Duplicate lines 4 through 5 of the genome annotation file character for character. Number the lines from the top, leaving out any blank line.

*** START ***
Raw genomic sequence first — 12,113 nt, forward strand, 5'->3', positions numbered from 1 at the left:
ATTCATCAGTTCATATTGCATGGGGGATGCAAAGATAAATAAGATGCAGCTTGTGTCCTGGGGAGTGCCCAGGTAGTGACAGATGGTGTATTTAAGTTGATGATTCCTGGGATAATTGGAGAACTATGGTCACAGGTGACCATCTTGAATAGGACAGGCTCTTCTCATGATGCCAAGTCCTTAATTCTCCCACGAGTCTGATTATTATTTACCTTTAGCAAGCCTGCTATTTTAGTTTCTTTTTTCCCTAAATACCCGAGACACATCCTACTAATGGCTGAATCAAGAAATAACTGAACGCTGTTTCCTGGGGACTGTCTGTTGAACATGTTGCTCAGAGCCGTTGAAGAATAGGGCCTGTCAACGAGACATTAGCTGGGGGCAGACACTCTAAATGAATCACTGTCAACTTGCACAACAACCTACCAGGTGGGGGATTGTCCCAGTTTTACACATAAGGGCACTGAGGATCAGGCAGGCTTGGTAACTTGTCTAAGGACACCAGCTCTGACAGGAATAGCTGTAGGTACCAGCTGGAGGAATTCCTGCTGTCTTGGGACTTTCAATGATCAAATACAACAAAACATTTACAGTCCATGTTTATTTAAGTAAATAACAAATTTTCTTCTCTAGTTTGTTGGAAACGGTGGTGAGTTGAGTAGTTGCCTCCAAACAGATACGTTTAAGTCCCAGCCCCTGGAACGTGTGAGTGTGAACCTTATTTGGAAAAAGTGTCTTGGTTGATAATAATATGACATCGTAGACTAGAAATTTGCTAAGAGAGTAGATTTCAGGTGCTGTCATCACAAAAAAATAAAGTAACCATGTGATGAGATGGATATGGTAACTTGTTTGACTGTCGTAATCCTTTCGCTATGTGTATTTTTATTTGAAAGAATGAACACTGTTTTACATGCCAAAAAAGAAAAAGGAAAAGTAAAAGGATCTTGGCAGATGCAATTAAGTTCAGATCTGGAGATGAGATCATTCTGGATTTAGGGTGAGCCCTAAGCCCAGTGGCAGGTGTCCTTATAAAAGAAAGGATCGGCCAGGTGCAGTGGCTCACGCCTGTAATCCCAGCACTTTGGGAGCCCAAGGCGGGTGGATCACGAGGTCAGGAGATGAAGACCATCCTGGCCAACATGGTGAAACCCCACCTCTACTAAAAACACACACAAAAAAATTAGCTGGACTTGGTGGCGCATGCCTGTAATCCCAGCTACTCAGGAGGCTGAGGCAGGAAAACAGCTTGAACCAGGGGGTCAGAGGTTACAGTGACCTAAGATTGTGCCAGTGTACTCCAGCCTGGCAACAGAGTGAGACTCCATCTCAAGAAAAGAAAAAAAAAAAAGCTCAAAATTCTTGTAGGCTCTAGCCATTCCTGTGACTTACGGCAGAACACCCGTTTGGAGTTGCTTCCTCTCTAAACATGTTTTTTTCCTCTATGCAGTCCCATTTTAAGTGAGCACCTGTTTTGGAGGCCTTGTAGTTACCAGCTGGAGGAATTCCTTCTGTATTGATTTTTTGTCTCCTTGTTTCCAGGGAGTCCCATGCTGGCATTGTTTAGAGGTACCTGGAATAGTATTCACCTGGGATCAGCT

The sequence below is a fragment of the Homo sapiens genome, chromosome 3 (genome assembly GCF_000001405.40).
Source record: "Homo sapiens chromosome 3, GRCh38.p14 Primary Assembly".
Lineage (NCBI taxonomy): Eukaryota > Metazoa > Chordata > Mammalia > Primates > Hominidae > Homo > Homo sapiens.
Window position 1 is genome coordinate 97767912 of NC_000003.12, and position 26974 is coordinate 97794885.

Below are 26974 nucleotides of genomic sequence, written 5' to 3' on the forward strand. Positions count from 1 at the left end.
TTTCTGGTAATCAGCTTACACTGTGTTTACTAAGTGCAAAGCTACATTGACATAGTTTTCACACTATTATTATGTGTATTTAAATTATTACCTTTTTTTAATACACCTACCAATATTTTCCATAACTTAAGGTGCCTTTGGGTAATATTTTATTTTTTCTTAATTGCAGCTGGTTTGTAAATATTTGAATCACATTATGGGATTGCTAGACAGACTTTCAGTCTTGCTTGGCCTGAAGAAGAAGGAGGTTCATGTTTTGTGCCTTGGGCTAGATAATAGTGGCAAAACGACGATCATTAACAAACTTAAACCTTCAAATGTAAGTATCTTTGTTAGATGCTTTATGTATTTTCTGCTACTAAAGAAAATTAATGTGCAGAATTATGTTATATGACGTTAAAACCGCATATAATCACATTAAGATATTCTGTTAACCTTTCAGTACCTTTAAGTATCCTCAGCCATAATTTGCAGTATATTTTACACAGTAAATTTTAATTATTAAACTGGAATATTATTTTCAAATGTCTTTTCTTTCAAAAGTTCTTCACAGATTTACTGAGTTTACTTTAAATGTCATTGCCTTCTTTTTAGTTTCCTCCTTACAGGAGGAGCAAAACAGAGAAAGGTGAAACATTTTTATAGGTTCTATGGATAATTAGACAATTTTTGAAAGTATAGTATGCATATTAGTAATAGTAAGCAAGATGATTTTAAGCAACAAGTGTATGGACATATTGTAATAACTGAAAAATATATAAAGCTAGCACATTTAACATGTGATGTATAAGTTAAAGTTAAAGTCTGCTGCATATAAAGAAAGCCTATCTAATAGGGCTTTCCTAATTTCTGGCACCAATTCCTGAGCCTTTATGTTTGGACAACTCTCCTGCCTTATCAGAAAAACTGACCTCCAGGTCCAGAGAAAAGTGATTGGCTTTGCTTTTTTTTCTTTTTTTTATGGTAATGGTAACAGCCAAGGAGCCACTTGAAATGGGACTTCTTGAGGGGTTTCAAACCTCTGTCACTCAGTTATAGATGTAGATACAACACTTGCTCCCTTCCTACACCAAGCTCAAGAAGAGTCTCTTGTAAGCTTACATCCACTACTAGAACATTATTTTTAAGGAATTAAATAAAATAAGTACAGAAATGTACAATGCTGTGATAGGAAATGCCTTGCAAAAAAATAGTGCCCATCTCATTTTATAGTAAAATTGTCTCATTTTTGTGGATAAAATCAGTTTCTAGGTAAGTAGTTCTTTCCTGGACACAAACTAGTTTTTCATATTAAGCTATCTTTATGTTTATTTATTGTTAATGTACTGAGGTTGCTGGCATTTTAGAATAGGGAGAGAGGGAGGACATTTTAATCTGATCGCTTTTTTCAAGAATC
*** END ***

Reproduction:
Source record: "Homo sapiens chromosome 3, GRCh38.p14 Primary Assembly".
Lineage (NCBI taxonomy): Eukaryota > Metazoa > Chordata > Mammalia > Primates > Hominidae > Homo > Homo sapiens.